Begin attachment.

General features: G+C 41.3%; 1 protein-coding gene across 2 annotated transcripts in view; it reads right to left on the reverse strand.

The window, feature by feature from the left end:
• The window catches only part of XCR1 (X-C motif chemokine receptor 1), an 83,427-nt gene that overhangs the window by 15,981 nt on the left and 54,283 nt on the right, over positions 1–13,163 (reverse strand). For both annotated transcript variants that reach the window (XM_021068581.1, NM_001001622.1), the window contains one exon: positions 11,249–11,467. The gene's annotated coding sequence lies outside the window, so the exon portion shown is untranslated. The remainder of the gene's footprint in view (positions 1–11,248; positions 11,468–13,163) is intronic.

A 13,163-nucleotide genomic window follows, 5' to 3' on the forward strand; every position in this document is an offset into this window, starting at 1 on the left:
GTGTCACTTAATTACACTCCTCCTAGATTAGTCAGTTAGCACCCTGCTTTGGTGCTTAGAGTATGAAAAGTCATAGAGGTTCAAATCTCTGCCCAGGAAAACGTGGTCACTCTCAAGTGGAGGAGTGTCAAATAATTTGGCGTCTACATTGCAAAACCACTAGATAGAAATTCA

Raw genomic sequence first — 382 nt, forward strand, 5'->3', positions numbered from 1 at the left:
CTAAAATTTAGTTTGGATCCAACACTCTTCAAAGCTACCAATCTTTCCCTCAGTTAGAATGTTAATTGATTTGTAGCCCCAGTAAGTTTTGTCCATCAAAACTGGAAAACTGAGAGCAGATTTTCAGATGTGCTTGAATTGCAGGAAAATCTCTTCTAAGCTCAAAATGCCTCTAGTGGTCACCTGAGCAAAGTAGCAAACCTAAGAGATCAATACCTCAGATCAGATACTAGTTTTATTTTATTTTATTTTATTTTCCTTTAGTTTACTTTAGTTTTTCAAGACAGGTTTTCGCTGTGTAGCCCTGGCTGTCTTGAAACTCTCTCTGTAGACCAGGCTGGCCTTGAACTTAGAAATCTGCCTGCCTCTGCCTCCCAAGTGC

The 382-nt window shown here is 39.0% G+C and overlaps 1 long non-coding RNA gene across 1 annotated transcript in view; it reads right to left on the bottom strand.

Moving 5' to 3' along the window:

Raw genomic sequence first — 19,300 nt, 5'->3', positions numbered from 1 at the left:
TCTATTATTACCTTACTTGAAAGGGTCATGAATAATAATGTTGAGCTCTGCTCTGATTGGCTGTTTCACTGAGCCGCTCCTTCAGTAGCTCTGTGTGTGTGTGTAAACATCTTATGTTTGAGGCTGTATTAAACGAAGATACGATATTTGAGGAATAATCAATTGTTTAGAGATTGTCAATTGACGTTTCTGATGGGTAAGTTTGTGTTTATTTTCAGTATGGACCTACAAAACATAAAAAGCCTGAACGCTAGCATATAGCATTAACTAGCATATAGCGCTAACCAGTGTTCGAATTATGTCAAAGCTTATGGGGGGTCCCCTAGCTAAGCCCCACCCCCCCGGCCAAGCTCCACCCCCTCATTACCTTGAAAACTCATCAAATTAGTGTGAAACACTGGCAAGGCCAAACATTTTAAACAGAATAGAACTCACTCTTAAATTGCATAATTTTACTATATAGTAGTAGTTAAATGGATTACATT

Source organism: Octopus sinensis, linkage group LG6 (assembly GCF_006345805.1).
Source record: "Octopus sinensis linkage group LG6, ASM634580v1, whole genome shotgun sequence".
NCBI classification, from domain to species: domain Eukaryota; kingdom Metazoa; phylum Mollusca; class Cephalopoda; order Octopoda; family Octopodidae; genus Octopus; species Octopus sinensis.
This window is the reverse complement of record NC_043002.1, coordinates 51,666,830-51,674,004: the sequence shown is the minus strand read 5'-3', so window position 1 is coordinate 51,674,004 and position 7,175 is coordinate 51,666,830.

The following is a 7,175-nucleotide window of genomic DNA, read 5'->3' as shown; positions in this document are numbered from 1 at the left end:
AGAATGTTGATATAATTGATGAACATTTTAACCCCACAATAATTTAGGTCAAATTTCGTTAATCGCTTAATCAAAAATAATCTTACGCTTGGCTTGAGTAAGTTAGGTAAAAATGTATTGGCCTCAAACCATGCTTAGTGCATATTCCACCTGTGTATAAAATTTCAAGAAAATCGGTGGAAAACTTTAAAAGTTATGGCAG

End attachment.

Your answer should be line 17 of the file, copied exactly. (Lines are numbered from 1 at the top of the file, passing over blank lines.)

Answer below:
AGAATGTTGATATAATTGATGAACATTTTAACCCCACAATAATTTAGGTCAAATTTCGTTAATCGCTTAATCAAAAATAATCTTACGCTTGGCTTGAGTAAGTTAGGTAAAAATGTATTGGCCTCAAACCATGCTTAGTGCATATTCCACCTGTGTATAAAATTTCAAGAAAATCGGTGGAAAACTTTAAAAGTTATGGCAG